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Driver of car that killed Cole Coppola to serve time


A plea deal has been reached between state prosecutors and the woman who was charged with DUI manslaughter after 16-year-old Cole Coppola was killed in a car-versus-bicycle traffic accident on the 17th Street Bridge two years ago.

Jamie Williams, now 23, who pleaded not guilty after her arrest and was released from jail after posting a $100,000 bond, will enter a change of plea Dec. 1 in Indian River County Circuit Court, Assistant State Attorney Steve Gosnell said Monday.

If Circuit Judge Cynthia Cox accepts the new plea, Williams will be sentenced immediately.  Gosnell said the plea bargain, which was approved by Coppola's family, requires Williams to serve time in prison.

There are still some minor details yet to be finalized, Gosnell said, but he doesn't anticipate any changes to the deal. Coppola's family will attend the 3 p.m. hearing at the Indian River County Courthouse and will be given an opportunity to address the judge before she hands down her sentence.

Williams' Melbourne-based attorney, Alan Landman, could not be reached for comment.

According to police, Williams was driving drunk on the bridge at about 1:45 a.m. on Sept. 27, 2014, when her 2008 Honda Accord veered into the bike lane and struck Coppola, knocking him off his bicycle, over the guard rail and into the Indian River Lagoon below.

An autopsy determined that Coppola, a John Carroll High School student from Vero Beach, died of multiple injuries, including broken ribs and brain trauma.

Police say Williams, who stopped immediately and called 911, submitted to a breathalyzer test, which revealed she had a blood-alcohol level of .14 – above the legal limit of .08.

She was charged with DUI manslaughter, misdemeanor counts of possession of less than 20 grams of marijuana and possession of drug paraphernalia, and a traffic violation for failing to stay in a single lane.

Witnesses later told police they saw Williams, who worked as a bartender and waitress at the beachside Citrus Grillhouse, drink a glass of wine and a shot of tequila at Trattorio Dario, an Italian Restaurant on Ocean Drive.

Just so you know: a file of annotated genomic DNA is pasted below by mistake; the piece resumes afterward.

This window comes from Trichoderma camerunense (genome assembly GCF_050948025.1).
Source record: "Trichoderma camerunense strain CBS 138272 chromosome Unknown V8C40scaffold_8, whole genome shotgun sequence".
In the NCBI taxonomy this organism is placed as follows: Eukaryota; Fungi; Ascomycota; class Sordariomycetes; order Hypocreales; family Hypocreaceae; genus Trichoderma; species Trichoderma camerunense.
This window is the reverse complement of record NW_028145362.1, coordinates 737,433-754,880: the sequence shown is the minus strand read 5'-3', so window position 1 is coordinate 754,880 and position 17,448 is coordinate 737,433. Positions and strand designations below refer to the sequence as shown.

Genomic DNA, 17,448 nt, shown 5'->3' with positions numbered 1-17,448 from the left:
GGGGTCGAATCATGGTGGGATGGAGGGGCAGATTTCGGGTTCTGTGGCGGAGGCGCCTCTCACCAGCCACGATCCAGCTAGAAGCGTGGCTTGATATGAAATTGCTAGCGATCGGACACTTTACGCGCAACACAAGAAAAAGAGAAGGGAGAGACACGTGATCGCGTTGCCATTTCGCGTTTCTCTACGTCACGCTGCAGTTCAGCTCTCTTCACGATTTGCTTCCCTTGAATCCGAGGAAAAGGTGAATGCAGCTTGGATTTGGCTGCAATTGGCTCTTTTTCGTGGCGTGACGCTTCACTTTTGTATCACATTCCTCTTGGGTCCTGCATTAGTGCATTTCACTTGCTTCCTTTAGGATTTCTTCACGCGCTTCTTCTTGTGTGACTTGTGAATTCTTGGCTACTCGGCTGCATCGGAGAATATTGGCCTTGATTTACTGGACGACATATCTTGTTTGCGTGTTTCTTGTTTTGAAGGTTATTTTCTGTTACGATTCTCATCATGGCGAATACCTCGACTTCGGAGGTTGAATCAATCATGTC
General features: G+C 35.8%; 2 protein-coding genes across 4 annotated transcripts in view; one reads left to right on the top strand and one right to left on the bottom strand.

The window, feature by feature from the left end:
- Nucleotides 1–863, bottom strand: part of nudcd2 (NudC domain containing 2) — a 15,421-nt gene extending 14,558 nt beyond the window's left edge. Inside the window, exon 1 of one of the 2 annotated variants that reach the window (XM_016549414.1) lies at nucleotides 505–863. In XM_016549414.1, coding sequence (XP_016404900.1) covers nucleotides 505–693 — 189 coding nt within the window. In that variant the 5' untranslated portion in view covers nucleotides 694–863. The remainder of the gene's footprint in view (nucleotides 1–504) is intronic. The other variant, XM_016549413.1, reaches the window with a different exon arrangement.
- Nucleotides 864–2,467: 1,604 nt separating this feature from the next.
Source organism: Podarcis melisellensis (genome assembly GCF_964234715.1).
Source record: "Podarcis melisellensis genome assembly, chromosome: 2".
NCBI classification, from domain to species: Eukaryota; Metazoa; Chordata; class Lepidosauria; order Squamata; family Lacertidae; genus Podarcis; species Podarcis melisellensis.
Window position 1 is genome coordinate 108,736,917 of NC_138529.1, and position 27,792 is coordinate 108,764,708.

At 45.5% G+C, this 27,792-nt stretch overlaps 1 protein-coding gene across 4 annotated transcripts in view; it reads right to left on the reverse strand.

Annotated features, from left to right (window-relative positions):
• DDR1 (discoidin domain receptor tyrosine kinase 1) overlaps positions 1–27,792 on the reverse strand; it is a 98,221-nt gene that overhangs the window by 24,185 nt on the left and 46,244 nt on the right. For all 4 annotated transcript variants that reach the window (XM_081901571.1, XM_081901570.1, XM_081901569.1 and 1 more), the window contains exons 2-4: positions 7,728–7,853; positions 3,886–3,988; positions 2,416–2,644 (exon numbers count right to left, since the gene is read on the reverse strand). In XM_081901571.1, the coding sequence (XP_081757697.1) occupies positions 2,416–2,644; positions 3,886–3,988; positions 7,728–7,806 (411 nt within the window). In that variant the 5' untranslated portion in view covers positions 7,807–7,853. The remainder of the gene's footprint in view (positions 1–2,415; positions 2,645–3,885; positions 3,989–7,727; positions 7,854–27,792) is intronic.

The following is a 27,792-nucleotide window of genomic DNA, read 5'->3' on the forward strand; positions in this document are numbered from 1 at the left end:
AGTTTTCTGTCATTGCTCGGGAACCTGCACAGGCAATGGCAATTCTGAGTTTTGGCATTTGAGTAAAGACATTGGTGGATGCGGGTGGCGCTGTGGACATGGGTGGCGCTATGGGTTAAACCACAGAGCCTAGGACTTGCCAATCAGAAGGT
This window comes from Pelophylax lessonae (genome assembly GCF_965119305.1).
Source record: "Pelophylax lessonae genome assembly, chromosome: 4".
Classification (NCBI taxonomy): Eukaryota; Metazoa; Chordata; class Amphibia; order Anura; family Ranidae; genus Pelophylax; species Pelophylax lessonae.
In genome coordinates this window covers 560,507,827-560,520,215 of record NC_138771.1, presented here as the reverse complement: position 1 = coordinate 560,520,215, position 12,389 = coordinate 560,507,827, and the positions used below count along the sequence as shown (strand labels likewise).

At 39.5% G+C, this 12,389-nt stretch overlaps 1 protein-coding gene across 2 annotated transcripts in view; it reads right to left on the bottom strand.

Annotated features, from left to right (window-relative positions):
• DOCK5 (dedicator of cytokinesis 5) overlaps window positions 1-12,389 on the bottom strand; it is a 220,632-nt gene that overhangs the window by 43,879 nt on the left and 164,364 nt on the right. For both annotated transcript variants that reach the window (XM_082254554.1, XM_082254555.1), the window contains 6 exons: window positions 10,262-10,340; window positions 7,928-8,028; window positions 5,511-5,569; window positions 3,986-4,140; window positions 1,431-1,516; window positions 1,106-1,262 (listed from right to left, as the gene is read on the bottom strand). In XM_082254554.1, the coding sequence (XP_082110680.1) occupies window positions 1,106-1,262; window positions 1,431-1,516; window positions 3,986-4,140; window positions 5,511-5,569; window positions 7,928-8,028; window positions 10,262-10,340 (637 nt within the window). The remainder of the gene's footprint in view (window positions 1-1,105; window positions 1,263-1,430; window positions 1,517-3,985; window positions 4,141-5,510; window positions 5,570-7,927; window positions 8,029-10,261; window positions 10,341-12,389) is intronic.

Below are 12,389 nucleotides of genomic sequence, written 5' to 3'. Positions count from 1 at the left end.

They said she arrived at the restaurant's bar at about 12:20 a.m., after leaving work, and stayed until 1:30 a.m. They said she did not appear to be intoxicated.

Landman's position has remained the same since he was retained to defend Williams: "That she did not cause the accident. It's our contention that she was driving lawfully in her lane of traffic and the boy rode into her."

Landman said his accident-reconstruction expert would offer testimony supporting such a contention, which included the likelihood Coppola, nearing the crest of the bridge, became so leg-weary pedaling up a long, steep incline that he unintentionally wobbled and veered into the traffic lane.

Williams told police at the scene that she saw the bicyclists riding on the bridge – Coppola was trailed by two teen friends, Hunter Kraaz and Bradley Moll – and that the boy swerved into her lane.

Both teens initially said Williams' car "swerved" into the bike lane and struck Coppola. However, they were deposed separately and, without identifying them by name, Landman said the boy closest to the crash was unable to confirm where the collision occurred.

If convicted on the DUI manslaughter charge, Williams, who moved from Vero Beach to Brevard County to be near her parents, faces a mandatory minimum prison term of four years.

"As a prosecutor, I've got to do what's best in terms of the law, but homicide cases are always difficult, especially when the victim is a juvenile," Gosnell said. "Going through a trial can be very difficult for the victim's family.

"So I've met with them, discussed the case with them and consulted with them on the plea deal," he added. "They'll be in the courtroom."